The bq501210 attempts to negotiate with receiver devices supporting Fast Charge operation to provide additional power for rapid charging.
There are two option select pins (pin 60, CAL_INPUT, and pin 61, LED_MODE) on the bq501210 and five selector outputs (pins 19, 20, 22, 23, and 24) used to read multiple voltage thresholds. All the pin voltages will be read by bq501210 at power-up.
At power-up, a bias current is applied to pins LED_MODE and CAL_INPUT, and the resulting voltage is measured to identify the value of the attached programming resistor. For LED_MODE, the selected bin determines the LED behavior based on Table 3. For the CAL_INPUT, the FP_GAIN, FP_OFFSET, FOD_CAL, FOD and PMOD pins are biased sequentially to measure each pins resistance. The selected bin sets various calibration parameters based on Table 1. See FOD and Parasitic Metal Object Detect (PMOD) Calibration for more information.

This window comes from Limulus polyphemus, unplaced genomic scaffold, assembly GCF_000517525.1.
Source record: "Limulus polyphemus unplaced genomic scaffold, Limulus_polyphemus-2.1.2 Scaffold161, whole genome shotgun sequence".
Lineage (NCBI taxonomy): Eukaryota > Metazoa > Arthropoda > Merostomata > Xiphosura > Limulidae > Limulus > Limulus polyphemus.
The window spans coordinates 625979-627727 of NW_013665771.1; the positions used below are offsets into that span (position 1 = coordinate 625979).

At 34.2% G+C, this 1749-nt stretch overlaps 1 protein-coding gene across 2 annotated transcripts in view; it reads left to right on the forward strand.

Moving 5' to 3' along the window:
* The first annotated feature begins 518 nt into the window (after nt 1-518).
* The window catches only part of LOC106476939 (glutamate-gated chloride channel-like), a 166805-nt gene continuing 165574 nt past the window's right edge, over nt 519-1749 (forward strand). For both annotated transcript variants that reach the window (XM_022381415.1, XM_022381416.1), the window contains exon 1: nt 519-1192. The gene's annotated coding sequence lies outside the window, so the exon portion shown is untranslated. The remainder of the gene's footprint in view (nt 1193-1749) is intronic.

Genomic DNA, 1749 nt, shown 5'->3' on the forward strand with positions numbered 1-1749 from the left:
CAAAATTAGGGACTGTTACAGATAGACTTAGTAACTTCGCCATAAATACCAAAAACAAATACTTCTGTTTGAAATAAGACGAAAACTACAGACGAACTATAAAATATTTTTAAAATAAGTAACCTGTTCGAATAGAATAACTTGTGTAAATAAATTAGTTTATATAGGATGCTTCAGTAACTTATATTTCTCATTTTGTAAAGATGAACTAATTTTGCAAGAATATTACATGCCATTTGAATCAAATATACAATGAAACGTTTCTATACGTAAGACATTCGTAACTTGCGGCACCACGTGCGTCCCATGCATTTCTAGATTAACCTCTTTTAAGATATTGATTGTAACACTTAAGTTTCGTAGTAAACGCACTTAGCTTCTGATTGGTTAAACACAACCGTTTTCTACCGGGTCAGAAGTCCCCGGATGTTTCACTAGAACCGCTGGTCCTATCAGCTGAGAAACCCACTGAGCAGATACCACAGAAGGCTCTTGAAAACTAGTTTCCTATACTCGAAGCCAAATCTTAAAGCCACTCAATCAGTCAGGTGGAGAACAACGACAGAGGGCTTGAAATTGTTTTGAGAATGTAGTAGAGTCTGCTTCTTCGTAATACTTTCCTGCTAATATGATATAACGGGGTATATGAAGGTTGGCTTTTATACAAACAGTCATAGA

The bq501210 supports multiple levels of protection against heating metal objects placed in the magnetic field. An initial analysis of the impulse response to a short ping (FOD ping) detects most metal objects before any power transfer is initiated. If a foreign metallic object is detected by the FOD ping, an FOD warning is issued (see Table 3) for up to 6 seconds after the object is removed. If a potential foreign object is detected, the bq501210 transmitter will postpone the FOD determination until the receiver sends the WPC standard "FOD Status Packet" during WPC v1.2 negotiations. After power transfer has started, improved FOD (WPC v1.2) and enhanced PMOD (WPC v1.0) features continuously monitor input power, known losses, and the value of power reported by the RX device being charged. Using these inputs, the bq501210 can estimate how much power is unaccounted for and presumed lost due to metal objects placed in the wireless power transfer path. If this unexpected loss exceeds the threshold set by the FOD or PMOD resistors, a fault is indicated and power transfer is halted. The ID packet of the receiver being charged determines whether the FOD or PMOD algorithm is used. The ultimate goal of the FOD feature is safety, to protect misplaced metal objects from becoming hot. Reducing the loss threshold and making the system too sensitive leads to false trips and a bad user experience. Find the balance which best suits the application. If the application requires disabling one function or the other (or both), it is possible by leaving the respective FOD/PMOD terminal open. For example, to selectively disable the PMOD function, PMOD should be left open. A final level of protection is provided with an optional temperature sensor to detect any large increase in temperature in the system (see Shut Down Through External Thermal Sensor or Trigger).